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Hacking a Henley: The Dream Tee

Hi there! I'm Rachael Franco, from Sew Below the Willow Tree. I'm super excited to be sharing my henley placket mod for the new Dream Tee! This pattern is the perfect staple piece, and it just asks for fun modifications. So let's look at one!

woman wearing a grey waffle knit henlet dolman Dream Tee
Henley placket on the Dream Tee scoop neck

I'm going to preface everything I say here with this- do as I say, not as I do. I was a hot mess making this, and did a few things in a way I wouldn't recommend to others. I'll give some ideas and steps I didn't use that will work better. Forgive my mistakes, if you don't mind.

Now let's turn this awesome dolman into a henley!

I started by cutting all my pattern pieces as I would normally per the pattern. I used the scoop neckline option. I cut the scoop neckband per the pattern piece, and modified it after. My pattern pieces were:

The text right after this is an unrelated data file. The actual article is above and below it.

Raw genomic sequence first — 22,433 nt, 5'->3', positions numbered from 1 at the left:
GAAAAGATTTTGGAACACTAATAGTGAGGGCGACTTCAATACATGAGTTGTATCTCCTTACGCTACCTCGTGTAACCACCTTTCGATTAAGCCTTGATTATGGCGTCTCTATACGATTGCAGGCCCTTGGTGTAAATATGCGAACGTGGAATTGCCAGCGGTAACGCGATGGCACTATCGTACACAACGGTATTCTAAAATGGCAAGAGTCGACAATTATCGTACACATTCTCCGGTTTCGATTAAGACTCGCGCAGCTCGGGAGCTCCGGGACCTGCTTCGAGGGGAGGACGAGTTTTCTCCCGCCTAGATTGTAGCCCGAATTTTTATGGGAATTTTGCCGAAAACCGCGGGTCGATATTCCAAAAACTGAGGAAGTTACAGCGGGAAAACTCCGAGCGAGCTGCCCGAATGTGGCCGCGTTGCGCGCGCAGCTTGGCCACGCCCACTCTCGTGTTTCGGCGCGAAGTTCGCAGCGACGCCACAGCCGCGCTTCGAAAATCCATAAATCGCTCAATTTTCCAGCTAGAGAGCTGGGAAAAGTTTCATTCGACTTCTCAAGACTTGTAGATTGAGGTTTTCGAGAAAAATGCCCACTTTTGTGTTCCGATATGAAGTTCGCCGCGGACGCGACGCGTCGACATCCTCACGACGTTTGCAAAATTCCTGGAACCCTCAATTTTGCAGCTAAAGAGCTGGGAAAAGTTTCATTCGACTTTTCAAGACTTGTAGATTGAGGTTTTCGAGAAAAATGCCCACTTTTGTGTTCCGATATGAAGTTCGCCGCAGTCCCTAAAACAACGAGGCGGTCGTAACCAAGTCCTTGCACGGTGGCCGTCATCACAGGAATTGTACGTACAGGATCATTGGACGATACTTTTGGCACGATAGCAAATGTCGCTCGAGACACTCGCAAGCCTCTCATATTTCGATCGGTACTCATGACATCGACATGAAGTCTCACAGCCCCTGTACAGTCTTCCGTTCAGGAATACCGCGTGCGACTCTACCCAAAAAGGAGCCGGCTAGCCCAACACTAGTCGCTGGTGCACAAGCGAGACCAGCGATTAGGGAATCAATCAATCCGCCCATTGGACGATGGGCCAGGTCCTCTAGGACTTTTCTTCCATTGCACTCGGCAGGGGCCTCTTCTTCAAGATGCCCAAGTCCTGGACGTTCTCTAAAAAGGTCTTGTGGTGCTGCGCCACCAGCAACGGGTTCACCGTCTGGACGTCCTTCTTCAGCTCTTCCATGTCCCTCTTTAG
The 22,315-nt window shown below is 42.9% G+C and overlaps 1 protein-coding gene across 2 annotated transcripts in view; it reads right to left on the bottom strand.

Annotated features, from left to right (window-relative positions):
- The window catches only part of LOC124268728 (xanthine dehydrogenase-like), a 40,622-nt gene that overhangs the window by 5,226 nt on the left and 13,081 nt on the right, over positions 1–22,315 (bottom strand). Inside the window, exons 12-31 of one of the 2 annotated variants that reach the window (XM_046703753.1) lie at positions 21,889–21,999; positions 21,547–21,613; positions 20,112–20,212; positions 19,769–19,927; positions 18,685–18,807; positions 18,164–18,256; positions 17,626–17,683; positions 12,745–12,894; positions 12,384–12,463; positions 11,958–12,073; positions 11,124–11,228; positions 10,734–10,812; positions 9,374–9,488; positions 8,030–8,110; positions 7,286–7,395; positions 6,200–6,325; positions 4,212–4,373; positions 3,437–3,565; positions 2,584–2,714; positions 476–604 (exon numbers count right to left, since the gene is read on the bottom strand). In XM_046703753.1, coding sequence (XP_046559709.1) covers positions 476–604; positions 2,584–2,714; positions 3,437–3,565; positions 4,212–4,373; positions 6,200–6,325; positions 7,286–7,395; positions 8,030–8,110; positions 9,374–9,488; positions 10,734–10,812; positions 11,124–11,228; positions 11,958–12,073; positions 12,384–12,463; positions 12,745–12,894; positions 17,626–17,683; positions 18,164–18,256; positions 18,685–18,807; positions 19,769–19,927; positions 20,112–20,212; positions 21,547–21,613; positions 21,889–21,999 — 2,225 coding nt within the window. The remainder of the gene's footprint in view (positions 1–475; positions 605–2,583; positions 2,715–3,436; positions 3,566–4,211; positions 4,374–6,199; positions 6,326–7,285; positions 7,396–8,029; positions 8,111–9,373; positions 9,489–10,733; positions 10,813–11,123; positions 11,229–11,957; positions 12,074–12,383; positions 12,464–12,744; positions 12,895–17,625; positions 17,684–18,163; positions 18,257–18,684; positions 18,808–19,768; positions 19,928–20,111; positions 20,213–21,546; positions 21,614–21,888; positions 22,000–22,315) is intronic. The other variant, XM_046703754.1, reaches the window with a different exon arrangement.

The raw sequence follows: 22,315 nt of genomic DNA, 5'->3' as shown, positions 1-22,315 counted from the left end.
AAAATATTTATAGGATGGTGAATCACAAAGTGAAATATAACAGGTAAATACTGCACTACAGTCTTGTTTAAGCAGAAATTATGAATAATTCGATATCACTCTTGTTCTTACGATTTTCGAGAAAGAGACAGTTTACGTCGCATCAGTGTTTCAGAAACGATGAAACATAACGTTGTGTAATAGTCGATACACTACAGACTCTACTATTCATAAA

- 1 x front bodice, scoop neckline

- 1 x back bodice, scoop neckline

- 1 x scoop neckband

- 2 x long sleeve cuffs (use whichever sleeve option you want!)

My additional pieces for the placket were:

- 2 x main fabric placket piece (2.5"W x 5"L, I'll get into calculating that below)

- 2 x placket interfacing (2" x 5")

Recommended piece not shown in tutorial: - 1 x interfacing (1.5" x 5")

My final placket is about 1" wide. You can make yours any width you want (I mean, within reason...), so I'll include why my pieces are the size they are and how you can adjust that.

The Neckband

After I cut out my neckband from the standard pattern piece, I needed to shape the ends. A henley band generally tapers to a curve on the ends at the placket, and you want to cut the band to make that happen. I trim off a bit at a curve on the end. Do so by folding the band in half long-ways and trimming, so the band is symmetrical when unfolded.

*Do as I say, not as I do #1- Trim this at a deeper curve. It will make your band stand up taller at the plackets. Mine disappear into my placket more than I would like*

Raw ends of a waffle knit neckband
I recommend less of a point and more of a dome for the ends of the neckband.

The Placket